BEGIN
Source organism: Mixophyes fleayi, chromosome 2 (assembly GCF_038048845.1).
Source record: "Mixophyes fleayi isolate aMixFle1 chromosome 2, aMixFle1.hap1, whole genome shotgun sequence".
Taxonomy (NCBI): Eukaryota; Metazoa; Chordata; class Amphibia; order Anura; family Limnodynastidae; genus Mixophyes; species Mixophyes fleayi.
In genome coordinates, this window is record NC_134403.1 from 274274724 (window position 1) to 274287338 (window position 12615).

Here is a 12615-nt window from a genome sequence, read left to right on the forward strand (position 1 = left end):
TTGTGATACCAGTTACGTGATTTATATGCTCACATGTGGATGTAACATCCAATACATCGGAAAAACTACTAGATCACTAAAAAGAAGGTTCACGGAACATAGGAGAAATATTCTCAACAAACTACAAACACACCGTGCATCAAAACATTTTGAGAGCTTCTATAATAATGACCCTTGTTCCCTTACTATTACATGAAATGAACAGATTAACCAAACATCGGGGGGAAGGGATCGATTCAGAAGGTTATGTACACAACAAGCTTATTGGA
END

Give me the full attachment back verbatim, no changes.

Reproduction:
Source organism: Mixophyes fleayi, chromosome 2 (assembly GCF_038048845.1).
Source record: "Mixophyes fleayi isolate aMixFle1 chromosome 2, aMixFle1.hap1, whole genome shotgun sequence".
Taxonomy (NCBI): Eukaryota; Metazoa; Chordata; class Amphibia; order Anura; family Limnodynastidae; genus Mixophyes; species Mixophyes fleayi.
In genome coordinates, this window is record NC_134403.1 from 274274724 (window position 1) to 274287338 (window position 12615).

Here is a 12615-nt window from a genome sequence, read left to right on the forward strand (position 1 = left end):
TTGTGATACCAGTTACGTGATTTATATGCTCACATGTGGATGTAACATCCAATACATCGGAAAAACTACTAGATCACTAAAAAGAAGGTTCACGGAACATAGGAGAAATATTCTCAACAAACTACAAACACACCGTGCATCAAAACATTTTGAGAGCTTCTATAATAATGACCCTTGTTCCCTTACTATTACATGAAATGAACAGATTAACCAAACATCGGGGGGAAGGGATCGATTCAGAAGGTTATGTACACAACAAGCTTATTGGA